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Old Aug 4, 2013, 05:52 PM   #19
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Why? They should know what they're inflicting on another human being. If something is so extreme that they wouldn't be willing to undergo it themselves, they shouldn't be doing it to other people. That's the bottom line in my opinion.
I don't want to go to jail but I have no problem sending other people to it for life.
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Old Aug 5, 2013, 10:15 AM   #20
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For LEOs, you have to be tased before you're issued a taser. You have to be pepper sprayed before you're issued pepper spray. So if you're going to be waterboarding someone, you should have to be waterboarded first.

That said, we shouldn't be using torture at all. It's an egregious human rights violation.
Uh, no you don't. Guess they have to be hit with a baton first too, or better yet shot.
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Old Aug 14, 2013, 10:27 AM   #21
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My colleagues and I waterboarded each other while in the service. We did have medics present just in case, but despite the controlled circumstances, I decided to never waterboard anyone for real after that.

Waterboarding is torture.
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Old Aug 14, 2013, 03:51 PM   #22
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That said, we shouldn't be using torture at all. It's an egregious human rights violation.
How is water boarding a human rights violation?
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Old Aug 14, 2013, 04:50 PM   #23
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How is water boarding a human rights violation?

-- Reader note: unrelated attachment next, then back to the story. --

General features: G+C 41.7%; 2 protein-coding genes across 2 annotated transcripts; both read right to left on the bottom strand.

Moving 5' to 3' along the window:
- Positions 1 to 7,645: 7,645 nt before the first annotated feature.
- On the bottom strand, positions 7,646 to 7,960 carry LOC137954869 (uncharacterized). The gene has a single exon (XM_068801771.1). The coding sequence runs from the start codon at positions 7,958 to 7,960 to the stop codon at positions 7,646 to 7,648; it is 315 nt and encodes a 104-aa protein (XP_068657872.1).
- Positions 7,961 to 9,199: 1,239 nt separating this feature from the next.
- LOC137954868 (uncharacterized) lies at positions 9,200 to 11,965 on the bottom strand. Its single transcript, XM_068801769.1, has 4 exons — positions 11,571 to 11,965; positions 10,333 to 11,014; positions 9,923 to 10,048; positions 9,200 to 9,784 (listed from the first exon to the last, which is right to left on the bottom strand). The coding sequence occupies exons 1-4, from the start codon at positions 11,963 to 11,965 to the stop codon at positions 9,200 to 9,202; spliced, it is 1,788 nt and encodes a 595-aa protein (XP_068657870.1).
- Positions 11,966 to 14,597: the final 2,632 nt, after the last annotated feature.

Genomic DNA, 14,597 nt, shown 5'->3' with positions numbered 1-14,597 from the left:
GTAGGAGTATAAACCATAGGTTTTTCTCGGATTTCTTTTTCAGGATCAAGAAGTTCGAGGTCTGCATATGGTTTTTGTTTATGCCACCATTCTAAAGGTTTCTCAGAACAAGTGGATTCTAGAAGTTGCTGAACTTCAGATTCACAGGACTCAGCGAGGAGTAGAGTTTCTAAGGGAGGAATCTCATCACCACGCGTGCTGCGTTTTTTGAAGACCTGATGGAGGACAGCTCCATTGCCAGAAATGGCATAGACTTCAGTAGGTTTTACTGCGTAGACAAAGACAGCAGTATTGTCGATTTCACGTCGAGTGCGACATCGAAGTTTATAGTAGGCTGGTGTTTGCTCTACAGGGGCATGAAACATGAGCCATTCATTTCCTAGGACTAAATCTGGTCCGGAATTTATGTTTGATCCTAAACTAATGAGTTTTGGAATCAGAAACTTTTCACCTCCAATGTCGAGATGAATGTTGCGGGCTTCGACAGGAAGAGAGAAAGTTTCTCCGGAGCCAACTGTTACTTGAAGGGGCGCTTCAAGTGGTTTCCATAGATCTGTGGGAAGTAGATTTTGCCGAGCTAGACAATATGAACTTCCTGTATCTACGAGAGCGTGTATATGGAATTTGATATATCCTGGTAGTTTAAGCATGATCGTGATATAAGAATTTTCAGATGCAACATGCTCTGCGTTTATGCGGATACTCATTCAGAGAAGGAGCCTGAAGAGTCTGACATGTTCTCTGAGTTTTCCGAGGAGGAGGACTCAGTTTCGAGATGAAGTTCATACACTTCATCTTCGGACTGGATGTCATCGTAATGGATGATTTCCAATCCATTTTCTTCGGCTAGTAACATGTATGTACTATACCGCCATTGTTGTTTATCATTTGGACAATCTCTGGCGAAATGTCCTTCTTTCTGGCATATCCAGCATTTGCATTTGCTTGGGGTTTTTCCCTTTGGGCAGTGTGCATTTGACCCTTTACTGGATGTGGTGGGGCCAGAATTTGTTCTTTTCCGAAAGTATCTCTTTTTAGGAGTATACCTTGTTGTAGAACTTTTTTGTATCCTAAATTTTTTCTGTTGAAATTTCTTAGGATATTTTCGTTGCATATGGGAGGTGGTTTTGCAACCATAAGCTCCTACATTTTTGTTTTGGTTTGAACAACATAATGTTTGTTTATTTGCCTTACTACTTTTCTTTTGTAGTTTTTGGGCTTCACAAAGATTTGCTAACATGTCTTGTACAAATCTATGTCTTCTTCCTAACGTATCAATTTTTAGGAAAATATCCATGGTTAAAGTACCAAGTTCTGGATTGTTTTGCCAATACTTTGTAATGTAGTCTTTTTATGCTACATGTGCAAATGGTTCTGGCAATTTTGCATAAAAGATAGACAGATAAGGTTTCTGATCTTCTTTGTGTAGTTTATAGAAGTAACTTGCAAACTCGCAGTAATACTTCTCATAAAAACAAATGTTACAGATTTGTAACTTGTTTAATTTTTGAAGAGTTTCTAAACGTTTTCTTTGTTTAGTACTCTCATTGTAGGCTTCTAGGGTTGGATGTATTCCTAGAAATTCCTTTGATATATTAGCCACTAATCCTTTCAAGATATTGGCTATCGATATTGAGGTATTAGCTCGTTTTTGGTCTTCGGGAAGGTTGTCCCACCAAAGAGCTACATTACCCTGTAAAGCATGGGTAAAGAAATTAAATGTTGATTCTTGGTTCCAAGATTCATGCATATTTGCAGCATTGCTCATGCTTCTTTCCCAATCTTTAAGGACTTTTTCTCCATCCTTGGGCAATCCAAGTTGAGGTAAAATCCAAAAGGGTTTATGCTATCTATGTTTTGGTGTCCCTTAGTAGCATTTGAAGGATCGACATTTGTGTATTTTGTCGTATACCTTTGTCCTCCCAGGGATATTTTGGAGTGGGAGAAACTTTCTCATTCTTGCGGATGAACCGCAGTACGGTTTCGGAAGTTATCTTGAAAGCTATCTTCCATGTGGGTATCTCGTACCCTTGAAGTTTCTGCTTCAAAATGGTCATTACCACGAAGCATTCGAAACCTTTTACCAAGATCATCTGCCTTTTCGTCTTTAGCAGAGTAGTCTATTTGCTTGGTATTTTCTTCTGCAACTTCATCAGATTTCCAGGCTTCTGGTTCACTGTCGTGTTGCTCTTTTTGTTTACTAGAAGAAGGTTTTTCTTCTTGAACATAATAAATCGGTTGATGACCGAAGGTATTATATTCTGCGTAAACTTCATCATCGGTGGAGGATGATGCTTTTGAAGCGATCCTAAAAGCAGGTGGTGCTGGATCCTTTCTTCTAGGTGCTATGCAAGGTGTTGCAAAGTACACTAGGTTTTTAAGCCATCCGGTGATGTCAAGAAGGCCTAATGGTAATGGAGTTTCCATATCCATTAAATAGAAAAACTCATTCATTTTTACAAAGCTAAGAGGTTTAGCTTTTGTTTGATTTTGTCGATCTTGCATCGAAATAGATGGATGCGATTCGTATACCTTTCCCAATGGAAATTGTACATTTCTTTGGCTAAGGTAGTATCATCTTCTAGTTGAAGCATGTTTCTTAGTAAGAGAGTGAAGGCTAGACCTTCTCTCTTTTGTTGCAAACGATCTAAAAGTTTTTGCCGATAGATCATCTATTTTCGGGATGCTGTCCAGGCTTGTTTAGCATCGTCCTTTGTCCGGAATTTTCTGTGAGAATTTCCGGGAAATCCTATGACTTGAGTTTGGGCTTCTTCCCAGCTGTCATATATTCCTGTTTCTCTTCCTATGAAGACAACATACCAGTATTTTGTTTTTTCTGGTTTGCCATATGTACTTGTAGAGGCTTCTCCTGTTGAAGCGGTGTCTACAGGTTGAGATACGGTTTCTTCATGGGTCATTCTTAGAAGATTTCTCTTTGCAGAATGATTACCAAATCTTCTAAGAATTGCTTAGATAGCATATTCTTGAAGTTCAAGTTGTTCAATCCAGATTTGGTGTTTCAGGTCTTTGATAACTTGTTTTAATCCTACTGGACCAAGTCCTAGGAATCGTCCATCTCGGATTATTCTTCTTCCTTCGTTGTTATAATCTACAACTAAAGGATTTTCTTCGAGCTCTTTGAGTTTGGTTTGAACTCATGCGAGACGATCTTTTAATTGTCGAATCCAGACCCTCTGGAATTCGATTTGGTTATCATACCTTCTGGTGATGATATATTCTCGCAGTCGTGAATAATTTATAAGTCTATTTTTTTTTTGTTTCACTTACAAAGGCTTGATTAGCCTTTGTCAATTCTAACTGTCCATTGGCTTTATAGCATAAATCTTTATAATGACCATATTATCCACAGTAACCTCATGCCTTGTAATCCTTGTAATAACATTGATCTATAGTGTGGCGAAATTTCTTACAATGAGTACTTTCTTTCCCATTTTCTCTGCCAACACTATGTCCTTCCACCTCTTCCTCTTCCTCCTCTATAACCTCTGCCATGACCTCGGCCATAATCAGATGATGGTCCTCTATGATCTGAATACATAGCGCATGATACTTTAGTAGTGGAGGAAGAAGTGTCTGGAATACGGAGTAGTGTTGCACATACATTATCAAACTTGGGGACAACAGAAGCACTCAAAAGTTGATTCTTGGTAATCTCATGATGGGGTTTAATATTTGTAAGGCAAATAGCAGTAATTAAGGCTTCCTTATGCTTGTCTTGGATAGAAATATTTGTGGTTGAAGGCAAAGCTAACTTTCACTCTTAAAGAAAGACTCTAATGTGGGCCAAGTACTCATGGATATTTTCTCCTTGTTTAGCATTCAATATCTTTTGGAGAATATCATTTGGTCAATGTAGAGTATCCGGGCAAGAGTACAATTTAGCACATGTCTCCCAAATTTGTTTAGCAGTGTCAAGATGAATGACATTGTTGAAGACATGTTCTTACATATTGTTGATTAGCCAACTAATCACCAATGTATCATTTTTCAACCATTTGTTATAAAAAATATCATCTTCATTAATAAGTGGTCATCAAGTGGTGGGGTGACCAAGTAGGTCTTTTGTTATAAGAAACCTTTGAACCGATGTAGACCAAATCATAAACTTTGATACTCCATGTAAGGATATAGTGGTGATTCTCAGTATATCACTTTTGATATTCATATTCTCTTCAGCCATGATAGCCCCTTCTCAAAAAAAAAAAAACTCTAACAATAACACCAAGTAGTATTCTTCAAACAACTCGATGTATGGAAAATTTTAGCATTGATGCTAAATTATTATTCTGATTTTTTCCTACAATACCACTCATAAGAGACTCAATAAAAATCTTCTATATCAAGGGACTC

Because it's torture. What's more, in the case of the United States, often inflicted without due process.

The United States is signatory to the Geneva Convention and the United Nations Convention against Torture, just for starters. The Treaty Clause means that international treaties become part of US federal law.

John McCain, who knows more about torture than anyone here:

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Ask any military lawyer, ask any person who knows about the Geneva Conventions that we're signatories to. We actually prosecuted Japanese war criminals specifically for the act of waterboarding against Americans.

http://www.realclearpolitics.com/art...re_112075.html
Clear enough?
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Old Aug 14, 2013, 05:53 PM   #24
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How is water boarding a human rights violation?
It's torture.

And, there was a time when the United States recognized the practice as a war crime.

As former JAG attorney Evan Wallach noted in the Washington Post, the "water cure" was used by Japanese interrogators in WWII. After the war, several Japanese officers were executed for war crimes during the "Tokyo Trials" and one of the offenses was the use of the "water cure" or water-boarding.

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...That term is used to describe several interrogation techniques. The victim may be immersed in water, have water forced into the nose and mouth, or have water poured onto material placed over the face so that the liquid is inhaled or swallowed. The media usually characterize the practice as "simulated drowning." That's incorrect. To be effective, waterboarding is usually real drowning that simulates death.

That is, the victim experiences the sensations of drowning: struggle, panic, breath-holding, swallowing, vomiting, taking water into the lungs and, eventually, the same feeling of not being able to breathe that one experiences after being punched in the gut. The main difference is that the drowning process is halted. According to those who have studied waterboarding's effects, it can cause severe psychological trauma, such as panic attacks, for years.
As Wallach notes, the United States prosecuted the use of the technique as far back as the Spanish-American War and as recently as 1983 when a Texas sheriff was sentenced to 10 years for doing the same thing to a prisoner.
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Old Aug 14, 2013, 06:50 PM   #25
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It's torture.
Not according to the U.S. Government....

How can it possibly be torture? The U.S. Government used it and the President of the United States has stated on multiple occasions that we DO NOT torture people.

If it is torture as you stated why has no one been charged?